Norfolk’s largest collection of rhododendrons is at Hoveton Hall Gardens
Over 200 Varieties of Rhododendrons and Azaleas
May and early June are the best times to come and see the collection of rhododendrons and azaleas at Hoveton Hall Gardens.
“With over 200 varieties growing here, this is probably the largest collection in Norfolk,” says Hoveton’s head horticulturalist Stewart Wright.
“The collection was started in the 1920s. In some years the display begins in February with the early flowering species such as Rhododendron (R) calophytum and R. praestans. As spring progresses more and more varieties come into bloom. By May the display is glorious.”
Highlights include a number of evergreen Kurume azaleas, including the bright pink 'Hatsugiri' and 'Hinomayo' originating in Japan. These contrast with the orange, red and yellow blooms of the larger flowered deciduous hybrids. There are also several specimens of the fragrant yellow R. luteum from Eastern Europe.
Beyond the azaleas are some of the taller shrubby varieties, including large plantings of 'Fastuosum Flore Pleno', 'Loder's White', 'Pink Pearl' and many of the other hardy hybrids. Above these the tall species, such as R. arboreum, grow up towards the woodland canopy.
“The flowering season is extended through the summer by late varieties like 'Polar Bear’,” says Stewart Wright. “Even into autumn some hybrids, such as 'Windsor Lad', will bare flowers until the first frosts.”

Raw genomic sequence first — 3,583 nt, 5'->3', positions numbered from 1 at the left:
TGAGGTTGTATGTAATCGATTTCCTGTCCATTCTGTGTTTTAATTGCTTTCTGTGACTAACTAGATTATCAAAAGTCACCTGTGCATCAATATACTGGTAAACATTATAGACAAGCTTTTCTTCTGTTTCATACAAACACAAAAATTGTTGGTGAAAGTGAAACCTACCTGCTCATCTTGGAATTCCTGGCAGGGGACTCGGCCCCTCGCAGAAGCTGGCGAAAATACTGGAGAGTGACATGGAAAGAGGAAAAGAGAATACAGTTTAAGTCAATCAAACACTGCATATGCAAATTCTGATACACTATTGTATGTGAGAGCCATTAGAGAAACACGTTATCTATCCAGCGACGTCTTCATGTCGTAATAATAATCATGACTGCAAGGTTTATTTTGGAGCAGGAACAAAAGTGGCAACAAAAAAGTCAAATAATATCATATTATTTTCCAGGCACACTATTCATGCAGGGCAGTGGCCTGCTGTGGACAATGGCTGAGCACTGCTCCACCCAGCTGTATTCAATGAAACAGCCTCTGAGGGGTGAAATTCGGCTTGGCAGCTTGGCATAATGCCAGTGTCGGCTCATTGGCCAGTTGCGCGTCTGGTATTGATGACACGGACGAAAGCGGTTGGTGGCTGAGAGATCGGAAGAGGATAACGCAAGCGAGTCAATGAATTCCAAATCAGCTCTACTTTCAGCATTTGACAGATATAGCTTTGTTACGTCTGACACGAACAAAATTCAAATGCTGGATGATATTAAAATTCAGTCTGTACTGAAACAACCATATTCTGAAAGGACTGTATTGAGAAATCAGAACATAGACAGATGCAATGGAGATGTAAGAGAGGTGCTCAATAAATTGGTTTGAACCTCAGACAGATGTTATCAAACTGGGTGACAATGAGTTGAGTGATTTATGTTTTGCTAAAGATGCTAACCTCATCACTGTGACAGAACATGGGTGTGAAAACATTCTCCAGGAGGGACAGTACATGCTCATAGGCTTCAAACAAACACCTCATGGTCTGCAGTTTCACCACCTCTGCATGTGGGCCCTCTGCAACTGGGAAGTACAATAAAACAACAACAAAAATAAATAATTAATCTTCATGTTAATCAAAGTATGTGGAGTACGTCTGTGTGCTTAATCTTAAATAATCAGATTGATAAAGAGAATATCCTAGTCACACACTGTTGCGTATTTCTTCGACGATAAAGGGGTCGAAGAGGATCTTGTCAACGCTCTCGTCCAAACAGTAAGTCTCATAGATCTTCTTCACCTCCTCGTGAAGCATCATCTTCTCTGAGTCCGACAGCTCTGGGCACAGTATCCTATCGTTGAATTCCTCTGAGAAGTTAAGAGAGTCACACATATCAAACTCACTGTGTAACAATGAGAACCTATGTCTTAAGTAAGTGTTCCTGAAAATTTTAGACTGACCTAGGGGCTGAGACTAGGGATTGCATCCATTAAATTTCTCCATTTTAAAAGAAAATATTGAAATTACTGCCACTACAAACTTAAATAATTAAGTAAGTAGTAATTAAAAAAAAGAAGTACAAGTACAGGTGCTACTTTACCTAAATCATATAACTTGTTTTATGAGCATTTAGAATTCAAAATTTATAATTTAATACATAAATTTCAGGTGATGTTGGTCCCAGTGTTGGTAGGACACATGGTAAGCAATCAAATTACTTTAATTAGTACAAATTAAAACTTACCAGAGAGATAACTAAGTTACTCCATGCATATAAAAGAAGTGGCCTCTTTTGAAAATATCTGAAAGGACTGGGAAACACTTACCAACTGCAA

Hoveton Hall Gardens is one of Norfolk’s best kept secrets. It offers a rare mixture of experiences for gardeners, walkers and families – on the one hand there are the woodlands, the water garden, with its natural tunnels, bridges, nooks and crannies, and the park. On the other are the walled garden, with its unique spider gate, the kitchen garden, the 18th century ice well and the early 19th century glass house. There are also adventure trails and activities for children.
Admission prices are £7.00 for adults, 4-16 year olds £3.50, under 4s free. Family ticket £19.00. OAPs £6.50. Wheelchair users and carers £5 each. Other facilities include the tea rooms, plant sales, gift shop and guided tours. The Gardens are open Tuesday – Friday and Sunday, 10.30am to 5.00pm. Last admission 4.00pm. Hoveton Hall Gardens is situated at the edge of the Norfolk Broads, just north of Wroxham. Follow brown and white tourist signs off the A1151.
For more information visit www.hovetonhallgardens.co.uk or call 01603 782558 or 07825 517647.
Rhododendrons and Azaleas.docx – May-12
Toni Turner or Alison Haynes at The Publicity Works:
01263 761000; firstname.lastname@example.org
Harry Buxton, Estate Manager Hoveton Hall Gardens
07825 517647; email@example.com
About Hoveton Hall: Set at the edge of the Norfolk Broads, Hoveton Hall Gardens is a delightful mix of formal and informal planting across the seasons. The Hall itself (which is not open to the public), was built between 1809 and 1812 is attributed to Humphry Repton. The walled Kitchen Garden and layout of the ‘Spider Garden’ are shown on maps as early as 1841. Extensive work to the Water Gardens was carried out in the 1920s, by Geoffrey Buxton, and much of the collection of rhododendrons and azaleas was planted under his direction by Waterers Nurseries. The Gardens are home to an 18th century ice well and an early 19th century glass house – one of only three of its type in the country. The Arboretum has over 200 specimen trees and the Kidney Lake attracts kingfishers and grey herons.